From the world's tallest waterfall to the planet's largest tranche of rainforest, South America is home to a wondrous collection of natural treasures. Whittling down the must-see spots is near impossible, but we have to start somewhere! Here's my pick of the destinations that can't be missed.
South America’s most magnificent waterfall isn’t one, but between 150 and 300 separate cascades dependent on season. The falls straddle the border of Argentina and Brazil, drawing millions of visitors every year keen to walk its nature trails, experience the thrill of a jet boat ride or take to the air on a helicopter tour. With an average flow rate of 1,756 m3/s, it’s a spectacular vista, whatever your vantage point.
The Chilean Altiplano
Take any day trip out of the dusty adobe town of San Pedro de Atacama and it won’t be long before you’re in a magical landscape. Snow-capped conical peaks frame crystal clear glacial lakes ringed with meadows. Wandering flocks of llama and vicuña munch on tufts of ochre tussock grass. The air is still and calm, the sky a deep ultramarine, making for a striking panorama.
The Inca Trail draws a bigger crowd, but hikers heading for Vinicunca are in for a real treat. The landform, known as Rainbow Mountain, is a rising star in Peru’s ever more saturated tourism market. Layers of minerals in the sedimentary rock create a kaleidoscopic palette of turquoise, magenta and golds where you’d expect greys and browns. The trek’s a tough one, though, so only attempt it if you’re fit enough.
Travelers have to rise early to catch the geysers of the El Tatio field at their most active, but it’s worth the bleary eyes. High in the altiplano, they’re part of a geothermal field which covers over 12 square miles, making them the world’s third largest after Russia and Yellowstone. Watch clouds of moisture create a surreal, otherworldly landscape. As the sun gathers momentum, the mist clears. Now’s the time to take a dip in the natural hot springs before heading back for lunch.
Torres del Paine
The craggy granite peaks of the Torres del Paine are the best known feature of the national park that takes their name, but the many lakes and the Cuernos del Paine rocky peaks are equally stunning. Hikers can tackle the W, a five-to-seven day trek that takes in the park’s most dramatic landforms, but it’s easier to rent a car and dip in and out on day hikes. This is one of Chile’s most incredible parks – no mean feat in a country with such superlative scenery.
Overshadowed by the Amazon, the Pantanal’s the world’s largest tropical wetland. Located mostly in Brazil, it spills over the border into Bolivia and Paraguay. About 80% of its area lies under water during the rainy season. Its ecosystem comprises around 1000 species of birds, 400 types of fish, almost 500 different reptiles and 300 or so mammals. You’re bound to spot capybara and caiman, but rarer are sightings of marsh deer, giant river otters, giant anteaters and tapirs.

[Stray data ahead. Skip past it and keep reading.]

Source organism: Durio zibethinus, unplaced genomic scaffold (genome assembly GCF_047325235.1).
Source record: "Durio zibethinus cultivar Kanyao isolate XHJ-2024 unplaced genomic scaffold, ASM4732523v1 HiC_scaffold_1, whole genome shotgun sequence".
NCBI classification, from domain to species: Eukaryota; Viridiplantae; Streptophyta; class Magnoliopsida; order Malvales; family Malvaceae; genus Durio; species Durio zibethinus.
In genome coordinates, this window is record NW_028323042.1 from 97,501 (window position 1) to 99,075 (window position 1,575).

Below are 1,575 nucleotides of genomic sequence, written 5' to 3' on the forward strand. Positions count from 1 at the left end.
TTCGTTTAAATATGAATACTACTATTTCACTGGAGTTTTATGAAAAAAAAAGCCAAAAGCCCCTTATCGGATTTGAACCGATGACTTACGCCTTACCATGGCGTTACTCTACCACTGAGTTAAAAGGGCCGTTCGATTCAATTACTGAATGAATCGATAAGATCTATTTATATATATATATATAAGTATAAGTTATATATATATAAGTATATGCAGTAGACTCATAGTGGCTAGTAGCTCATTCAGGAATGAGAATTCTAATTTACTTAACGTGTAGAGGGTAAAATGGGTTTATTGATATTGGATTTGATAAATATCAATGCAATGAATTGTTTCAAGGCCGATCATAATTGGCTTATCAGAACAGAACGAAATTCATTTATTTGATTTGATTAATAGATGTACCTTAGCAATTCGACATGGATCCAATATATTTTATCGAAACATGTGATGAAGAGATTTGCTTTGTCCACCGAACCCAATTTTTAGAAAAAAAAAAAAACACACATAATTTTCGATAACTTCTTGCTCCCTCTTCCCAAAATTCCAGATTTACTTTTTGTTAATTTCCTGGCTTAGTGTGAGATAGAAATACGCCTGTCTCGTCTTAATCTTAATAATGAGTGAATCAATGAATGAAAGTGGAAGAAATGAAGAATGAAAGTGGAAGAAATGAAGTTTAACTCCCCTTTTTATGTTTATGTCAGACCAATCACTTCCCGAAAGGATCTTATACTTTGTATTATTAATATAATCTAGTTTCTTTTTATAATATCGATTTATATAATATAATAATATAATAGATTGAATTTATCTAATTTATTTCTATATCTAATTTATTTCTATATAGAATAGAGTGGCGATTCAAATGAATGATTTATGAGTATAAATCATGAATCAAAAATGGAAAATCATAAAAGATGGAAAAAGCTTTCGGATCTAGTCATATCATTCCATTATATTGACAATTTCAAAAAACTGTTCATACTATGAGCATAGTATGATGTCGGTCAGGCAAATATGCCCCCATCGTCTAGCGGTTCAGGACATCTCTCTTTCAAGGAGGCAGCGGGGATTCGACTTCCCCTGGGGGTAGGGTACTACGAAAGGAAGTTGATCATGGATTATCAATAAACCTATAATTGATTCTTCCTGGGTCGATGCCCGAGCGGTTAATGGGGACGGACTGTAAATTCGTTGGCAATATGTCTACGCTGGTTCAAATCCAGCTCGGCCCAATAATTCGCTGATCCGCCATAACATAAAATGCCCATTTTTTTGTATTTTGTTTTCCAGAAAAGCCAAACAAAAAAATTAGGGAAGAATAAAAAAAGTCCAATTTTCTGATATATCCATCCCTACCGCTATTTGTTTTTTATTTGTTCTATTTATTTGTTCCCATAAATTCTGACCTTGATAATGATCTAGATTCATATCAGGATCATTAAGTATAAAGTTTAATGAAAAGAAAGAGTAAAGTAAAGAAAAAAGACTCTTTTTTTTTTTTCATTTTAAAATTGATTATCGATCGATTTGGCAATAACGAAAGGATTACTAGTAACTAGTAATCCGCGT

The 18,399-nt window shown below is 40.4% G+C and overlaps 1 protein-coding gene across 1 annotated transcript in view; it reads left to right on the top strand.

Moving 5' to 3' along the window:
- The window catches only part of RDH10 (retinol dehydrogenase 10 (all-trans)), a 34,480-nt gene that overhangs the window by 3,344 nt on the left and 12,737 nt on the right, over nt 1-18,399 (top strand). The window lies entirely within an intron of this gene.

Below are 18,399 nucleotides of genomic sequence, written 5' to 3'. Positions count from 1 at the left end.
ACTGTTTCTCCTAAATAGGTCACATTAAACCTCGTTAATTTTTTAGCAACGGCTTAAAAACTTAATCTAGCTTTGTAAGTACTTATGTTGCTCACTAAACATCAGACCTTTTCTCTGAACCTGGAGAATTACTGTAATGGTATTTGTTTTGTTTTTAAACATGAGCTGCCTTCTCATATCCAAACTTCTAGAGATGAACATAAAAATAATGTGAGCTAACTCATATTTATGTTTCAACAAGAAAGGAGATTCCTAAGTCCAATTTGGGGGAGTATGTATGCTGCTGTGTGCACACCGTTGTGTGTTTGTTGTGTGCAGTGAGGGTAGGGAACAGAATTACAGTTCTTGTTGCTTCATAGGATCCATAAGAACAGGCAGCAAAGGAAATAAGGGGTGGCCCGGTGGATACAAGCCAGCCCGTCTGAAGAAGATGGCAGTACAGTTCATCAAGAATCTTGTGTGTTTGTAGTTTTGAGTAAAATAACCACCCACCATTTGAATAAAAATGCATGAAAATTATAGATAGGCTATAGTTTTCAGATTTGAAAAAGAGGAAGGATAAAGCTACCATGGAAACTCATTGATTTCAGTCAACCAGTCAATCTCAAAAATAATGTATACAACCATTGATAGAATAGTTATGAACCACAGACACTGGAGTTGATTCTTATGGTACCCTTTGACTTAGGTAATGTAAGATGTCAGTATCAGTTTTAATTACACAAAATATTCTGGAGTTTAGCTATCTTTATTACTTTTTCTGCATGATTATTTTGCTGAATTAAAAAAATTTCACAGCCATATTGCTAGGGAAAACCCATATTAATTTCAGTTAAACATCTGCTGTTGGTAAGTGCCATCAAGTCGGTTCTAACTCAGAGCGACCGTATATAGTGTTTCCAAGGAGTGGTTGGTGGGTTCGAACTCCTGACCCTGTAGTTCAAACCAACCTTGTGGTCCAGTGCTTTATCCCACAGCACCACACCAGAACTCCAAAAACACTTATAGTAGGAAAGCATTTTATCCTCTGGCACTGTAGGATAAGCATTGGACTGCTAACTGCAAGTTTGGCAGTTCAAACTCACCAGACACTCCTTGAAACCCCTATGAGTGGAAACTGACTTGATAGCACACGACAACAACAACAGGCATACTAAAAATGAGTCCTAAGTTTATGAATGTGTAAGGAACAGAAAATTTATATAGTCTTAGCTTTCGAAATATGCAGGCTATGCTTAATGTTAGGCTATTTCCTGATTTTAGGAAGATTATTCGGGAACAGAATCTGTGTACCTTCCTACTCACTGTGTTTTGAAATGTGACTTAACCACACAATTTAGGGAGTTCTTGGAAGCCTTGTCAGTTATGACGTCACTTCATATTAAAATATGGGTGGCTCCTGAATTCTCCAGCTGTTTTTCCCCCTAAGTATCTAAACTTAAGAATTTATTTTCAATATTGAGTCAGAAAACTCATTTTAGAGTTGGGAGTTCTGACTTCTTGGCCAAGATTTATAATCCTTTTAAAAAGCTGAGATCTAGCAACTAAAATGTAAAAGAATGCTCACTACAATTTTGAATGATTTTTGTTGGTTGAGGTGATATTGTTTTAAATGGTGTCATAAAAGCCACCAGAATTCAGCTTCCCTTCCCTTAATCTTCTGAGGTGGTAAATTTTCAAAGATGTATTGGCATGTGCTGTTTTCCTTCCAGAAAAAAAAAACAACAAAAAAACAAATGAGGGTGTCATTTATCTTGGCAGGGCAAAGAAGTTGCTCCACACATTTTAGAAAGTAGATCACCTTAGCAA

Salar de Uyuni
Bolivia’s (and the world’s) largest salt lake is a vast blanket of crystallized salt which glistens in the sun as if it’s ice. Jeep tours get you far out of town; there’s nothing but white as far as the horizon making it scarily easy to lose your bearings. In the dry season, visit the towering cacti of Incahuasi Island. They’re cut off when the lakes flood in the rainy season, but the reflections in the still, shallow water more than compensate.
Cotopaxi and the Avenue of the Volcanoes
Ecuador’s Avenue of the Volcanoes runs for 200 miles south from the country’s capital, Quito. Along it, there are no less than seven peaks over 17000 feet high. Chimborazo, the tallest, is higher than Everest if you measure from the center of the earth rather than from sea level. Cotopaxi’s a popular multi-day climb for those so inclined but caution’s required near Sangay and Tungurahua as they’re the most active of the chain.
There is no shortage of great beaches on both the Pacific and Atlantic coasts of South America. But the vast dunes that spill down onto Jericoacoara’s beach set this Brazilian town apart. Blue lagoons, calm waters and of course those incredible tracts of sand make this a must in any list of natural wonders. Climb Sunset Dune or better still, seek out Pedra Furada and align yourself so the sun sinks behind the gap in this wave-cut arch.
The Galápagos Islands
One of the world’s great wildlife destinations, this volcanic archipelago sits a thousand kilometers off the Ecuadorean coast. Its wildlife inspired Darwin’s Theory of Evolution after he visited in 1835. Today, its giant tortoises, marine iguanas, sea lions and blue-footed boobies are just some of the species you’ll encounter.